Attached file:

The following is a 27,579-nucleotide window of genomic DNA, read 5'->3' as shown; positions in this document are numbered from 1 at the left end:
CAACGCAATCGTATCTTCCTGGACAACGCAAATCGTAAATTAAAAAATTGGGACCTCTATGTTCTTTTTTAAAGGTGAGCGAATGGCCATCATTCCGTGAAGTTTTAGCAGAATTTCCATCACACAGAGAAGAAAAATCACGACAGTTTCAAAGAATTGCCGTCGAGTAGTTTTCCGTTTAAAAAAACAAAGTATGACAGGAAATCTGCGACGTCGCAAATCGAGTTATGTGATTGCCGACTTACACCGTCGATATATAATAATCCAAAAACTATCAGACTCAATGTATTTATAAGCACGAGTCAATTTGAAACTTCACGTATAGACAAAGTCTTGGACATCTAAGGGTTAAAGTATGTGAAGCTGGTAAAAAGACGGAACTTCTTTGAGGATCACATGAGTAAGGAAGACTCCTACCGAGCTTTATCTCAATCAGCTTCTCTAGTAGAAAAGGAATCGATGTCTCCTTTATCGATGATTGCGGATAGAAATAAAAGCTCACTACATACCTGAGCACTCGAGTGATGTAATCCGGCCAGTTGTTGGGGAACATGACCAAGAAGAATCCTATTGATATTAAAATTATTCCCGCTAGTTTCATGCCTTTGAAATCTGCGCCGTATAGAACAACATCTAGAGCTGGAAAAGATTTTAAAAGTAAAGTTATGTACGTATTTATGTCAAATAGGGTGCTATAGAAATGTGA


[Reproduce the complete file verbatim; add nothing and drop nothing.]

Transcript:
The following is a 27,579-nucleotide window of genomic DNA, read 5'->3' as shown; positions in this document are numbered from 1 at the left end:
CAACGCAATCGTATCTTCCTGGACAACGCAAATCGTAAATTAAAAAATTGGGACCTCTATGTTCTTTTTTAAAGGTGAGCGAATGGCCATCATTCCGTGAAGTTTTAGCAGAATTTCCATCACACAGAGAAGAAAAATCACGACAGTTTCAAAGAATTGCCGTCGAGTAGTTTTCCGTTTAAAAAAACAAAGTATGACAGGAAATCTGCGACGTCGCAAATCGAGTTATGTGATTGCCGACTTACACCGTCGATATATAATAATCCAAAAACTATCAGACTCAATGTATTTATAAGCACGAGTCAATTTGAAACTTCACGTATAGACAAAGTCTTGGACATCTAAGGGTTAAAGTATGTGAAGCTGGTAAAAAGACGGAACTTCTTTGAGGATCACATGAGTAAGGAAGACTCCTACCGAGCTTTATCTCAATCAGCTTCTCTAGTAGAAAAGGAATCGATGTCTCCTTTATCGATGATTGCGGATAGAAATAAAAGCTCACTACATACCTGAGCACTCGAGTGATGTAATCCGGCCAGTTGTTGGGGAACATGACCAAGAAGAATCCTATTGATATTAAAATTATTCCCGCTAGTTTCATGCCTTTGAAATCTGCGCCGTATAGAACAACATCTAGAGCTGGAAAAGATTTTAAAAGTAAAGTTATGTACGTATTTATGTCAAATAGGGTGCTATAGAAATGTGA